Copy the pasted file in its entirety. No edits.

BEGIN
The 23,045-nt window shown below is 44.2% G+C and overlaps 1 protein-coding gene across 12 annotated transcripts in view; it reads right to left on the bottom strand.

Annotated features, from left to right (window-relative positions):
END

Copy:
The 23,045-nt window shown below is 44.2% G+C and overlaps 1 protein-coding gene across 12 annotated transcripts in view; it reads right to left on the bottom strand.

Annotated features, from left to right (window-relative positions):